I think the impact of the Asian economic crisis on the U.S. economy will be felt for several quarters to come. In a perverse way, that will help, because the Asian problem has kept the Federal Reserve Bank from tightening money against a surging domestic economy.

My argument is that if it weren't for Asia, the Federal Reserve would have raised rates last November when our economy showed signs of improving significantly. Recognizing that Asia would affect our domestic economy sooner or later, they refrained. Moreover, if they had raised rates here, that would have weakened currencies in Asia and exacerbated the problems there.

Q&A Part 2

Entrepreneur: What sectors of the U.S. market do you like for the next few months?

Wachtel: The boom in the stock market has created excess buying power, and it's certainly being reflected in sales across the United States. I like computer stocks and some of the real estate investment trusts.
Now, in a market as elevated as this one is, to a certain degree, you should have defensive strategies. Real estate investment trusts, with their high yields and rather limited volatility, are one category.

Entrepreneur: What would you avoid?

Wachtel: I would avoid excess. For example, Internet stocks: I think for average investors, these are simply too volatile. Also, they should avoid stocks that have been involved in the recent tremendous price increases. I would also be leery of interest rate-sensitive stocks, like banks, because with this vigorous economy and the threat of the Federal Reserve tightening, I think these stocks have some vulnerability.

Entrepreneur: Some people are concerned that the market is going to come down fast. Do you think it will?

Wachtel: One-third of this year's trading sessions have seen the Dow move plus or minus 100 points, so right now you have to live with the fact that the market, namely the Dow Jones Industrial Average, is a wild and crazy thing. If it can fall 300 points in three days and rally 300 points in three days, then it's conceivable that it can fall 700 points in a short period of time.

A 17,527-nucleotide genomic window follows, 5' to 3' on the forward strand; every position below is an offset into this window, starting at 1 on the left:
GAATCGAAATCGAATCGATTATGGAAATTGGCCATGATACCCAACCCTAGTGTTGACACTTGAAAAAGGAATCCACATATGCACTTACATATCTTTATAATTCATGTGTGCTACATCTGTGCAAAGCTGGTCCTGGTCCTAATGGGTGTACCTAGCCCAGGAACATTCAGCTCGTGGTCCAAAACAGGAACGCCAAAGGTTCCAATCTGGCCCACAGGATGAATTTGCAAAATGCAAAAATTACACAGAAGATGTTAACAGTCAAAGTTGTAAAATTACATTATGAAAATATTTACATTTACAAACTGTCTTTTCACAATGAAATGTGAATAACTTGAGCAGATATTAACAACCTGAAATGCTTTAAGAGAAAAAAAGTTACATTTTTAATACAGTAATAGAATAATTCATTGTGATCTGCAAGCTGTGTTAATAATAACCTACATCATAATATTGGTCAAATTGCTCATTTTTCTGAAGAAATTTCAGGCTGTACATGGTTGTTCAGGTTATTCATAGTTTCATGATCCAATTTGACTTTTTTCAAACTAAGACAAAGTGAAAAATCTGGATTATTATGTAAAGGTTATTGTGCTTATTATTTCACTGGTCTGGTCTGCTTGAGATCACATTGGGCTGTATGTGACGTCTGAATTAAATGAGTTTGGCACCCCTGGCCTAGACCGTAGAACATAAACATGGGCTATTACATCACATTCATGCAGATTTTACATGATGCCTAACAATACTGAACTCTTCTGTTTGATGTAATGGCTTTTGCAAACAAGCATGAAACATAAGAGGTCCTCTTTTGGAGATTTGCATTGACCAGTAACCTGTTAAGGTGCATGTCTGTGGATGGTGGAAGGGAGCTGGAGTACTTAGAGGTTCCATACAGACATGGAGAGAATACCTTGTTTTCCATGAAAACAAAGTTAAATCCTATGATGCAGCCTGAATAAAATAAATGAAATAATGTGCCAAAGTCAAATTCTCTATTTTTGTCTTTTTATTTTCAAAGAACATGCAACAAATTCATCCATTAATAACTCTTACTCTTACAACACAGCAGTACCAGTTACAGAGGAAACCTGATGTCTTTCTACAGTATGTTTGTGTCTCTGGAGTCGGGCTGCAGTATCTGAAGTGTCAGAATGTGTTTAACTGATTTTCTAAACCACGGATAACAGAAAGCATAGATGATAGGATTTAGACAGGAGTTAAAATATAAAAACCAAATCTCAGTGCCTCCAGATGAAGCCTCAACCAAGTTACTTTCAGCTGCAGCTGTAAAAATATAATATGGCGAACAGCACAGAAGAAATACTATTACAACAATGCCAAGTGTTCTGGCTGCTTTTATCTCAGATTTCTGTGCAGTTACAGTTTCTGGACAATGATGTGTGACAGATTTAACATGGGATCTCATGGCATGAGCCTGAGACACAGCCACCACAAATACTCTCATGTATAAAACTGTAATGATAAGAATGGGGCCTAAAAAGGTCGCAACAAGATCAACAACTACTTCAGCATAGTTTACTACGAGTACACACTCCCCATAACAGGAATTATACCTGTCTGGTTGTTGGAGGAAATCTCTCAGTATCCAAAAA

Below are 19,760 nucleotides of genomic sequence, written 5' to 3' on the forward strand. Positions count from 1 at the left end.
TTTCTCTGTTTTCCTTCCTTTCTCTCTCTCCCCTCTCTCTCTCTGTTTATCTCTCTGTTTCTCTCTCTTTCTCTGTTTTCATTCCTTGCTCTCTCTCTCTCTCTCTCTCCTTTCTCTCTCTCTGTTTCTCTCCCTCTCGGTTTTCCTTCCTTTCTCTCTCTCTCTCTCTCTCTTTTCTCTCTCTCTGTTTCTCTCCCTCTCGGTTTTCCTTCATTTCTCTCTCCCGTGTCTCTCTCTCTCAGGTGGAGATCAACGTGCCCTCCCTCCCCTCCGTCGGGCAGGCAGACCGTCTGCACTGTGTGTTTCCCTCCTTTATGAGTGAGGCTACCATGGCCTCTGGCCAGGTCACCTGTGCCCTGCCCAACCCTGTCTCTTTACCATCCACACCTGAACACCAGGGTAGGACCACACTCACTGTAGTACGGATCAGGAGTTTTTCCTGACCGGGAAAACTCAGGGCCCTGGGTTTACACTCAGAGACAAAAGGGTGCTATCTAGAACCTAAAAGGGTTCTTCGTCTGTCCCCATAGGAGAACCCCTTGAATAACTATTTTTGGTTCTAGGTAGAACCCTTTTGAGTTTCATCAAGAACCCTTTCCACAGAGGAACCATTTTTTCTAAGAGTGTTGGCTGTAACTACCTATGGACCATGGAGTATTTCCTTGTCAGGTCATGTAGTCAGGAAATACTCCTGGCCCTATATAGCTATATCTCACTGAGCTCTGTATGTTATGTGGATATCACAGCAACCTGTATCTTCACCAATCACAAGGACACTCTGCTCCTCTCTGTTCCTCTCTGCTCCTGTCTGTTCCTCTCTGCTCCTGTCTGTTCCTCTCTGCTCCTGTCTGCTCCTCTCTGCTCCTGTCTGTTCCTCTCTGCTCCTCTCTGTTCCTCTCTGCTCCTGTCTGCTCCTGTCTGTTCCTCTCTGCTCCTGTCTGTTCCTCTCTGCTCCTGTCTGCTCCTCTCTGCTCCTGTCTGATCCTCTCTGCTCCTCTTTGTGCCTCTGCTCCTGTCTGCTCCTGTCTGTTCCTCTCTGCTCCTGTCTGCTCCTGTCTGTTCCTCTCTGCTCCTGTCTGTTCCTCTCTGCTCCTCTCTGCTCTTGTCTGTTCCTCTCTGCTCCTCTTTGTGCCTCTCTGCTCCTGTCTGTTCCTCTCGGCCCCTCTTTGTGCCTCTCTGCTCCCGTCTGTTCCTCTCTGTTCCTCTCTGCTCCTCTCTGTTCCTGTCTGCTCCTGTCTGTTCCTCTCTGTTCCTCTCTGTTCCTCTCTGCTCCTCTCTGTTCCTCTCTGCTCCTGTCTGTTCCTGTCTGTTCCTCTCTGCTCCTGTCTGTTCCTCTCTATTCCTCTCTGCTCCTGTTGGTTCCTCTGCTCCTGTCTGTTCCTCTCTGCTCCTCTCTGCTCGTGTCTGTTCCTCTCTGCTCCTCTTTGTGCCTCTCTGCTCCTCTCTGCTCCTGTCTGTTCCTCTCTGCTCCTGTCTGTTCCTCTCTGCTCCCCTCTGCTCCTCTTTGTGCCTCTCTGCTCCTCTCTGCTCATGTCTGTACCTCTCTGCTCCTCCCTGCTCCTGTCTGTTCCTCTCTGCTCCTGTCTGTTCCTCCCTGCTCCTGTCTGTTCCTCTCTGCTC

I think people have realized these swings in the Dow are now the norm rather than the exception, and they tend to buy on these dips. So, sure, there could be shakeouts along the way. I think it's part of the game we play here. But the bull market will continue until fundamental factors make it end; namely, the profits dive in a recessionary environment or inflation suddenly gets out of control and interest rates rise, thereby creating an alternative to stocks. But if you talk about week-to-week swings in the Dow, welcome to the club-that's the way it's going to be.

Q&A Part 3

Entrepreneur: We've been talking about large-company stocks so far. Do you expect small- and medium-company stocks to rise?

Wachtel: They have. When people say the market has been all big caps, they're missing the fact that the Dow has been all big caps because it's a big-cap index. But there have been movements in midcap stocks; there have been movements in small-cap stocks. I have been on Wall Street many, many years. If you build a better mousetrap, Wall Street will find a way to your door. There have been great stories in small-cap mutual funds. So it's foolhardy to believe this is a big-cap market. There are 9,000 stocks out there, and if you find one that's exciting with an authentic growth story, you'll be rewarded.

Entrepreneur: You mentioned that if interest rates go up, people might move money out of markets into other things. Is this a good time to buy bonds?

Wachtel: I think it's marginal. I'm not a big fan of bonds. On one hand, given the vigor of the economy, it's hard for me to believe that bond yields are going to come down dramatically from the current low bond level of around 6 percent. On the other hand, given the modest inflation involved and the reluctance of the Federal Reserve to tighten, I doubt a long bond yield is going to rally up and hurt bonds. So you have the coupon and a fairly safe investment, but it certainly isn't a very dramatic investment.

Entrepreneur: Would you recommend that people stay with a good- quality U.S. corporate or government bond as opposed to high-yield or junk bonds?

Wachtel: They call them "junk bonds," and that's a residue of the past, but these are usually fairly decent companies that the rating services don't rate on a quality standard. You often get returns 200 basis points above treasuries. I would certainly not turn away from this so-called junk bond market. I think there are excellent yield opportunities. The junk bond people call it the "high-yield market," and it is a high-yield market. Only if you get into a recessionary environment can you make the case that high-yield bonds, or junk bonds, could be dangerous. But we're far from that.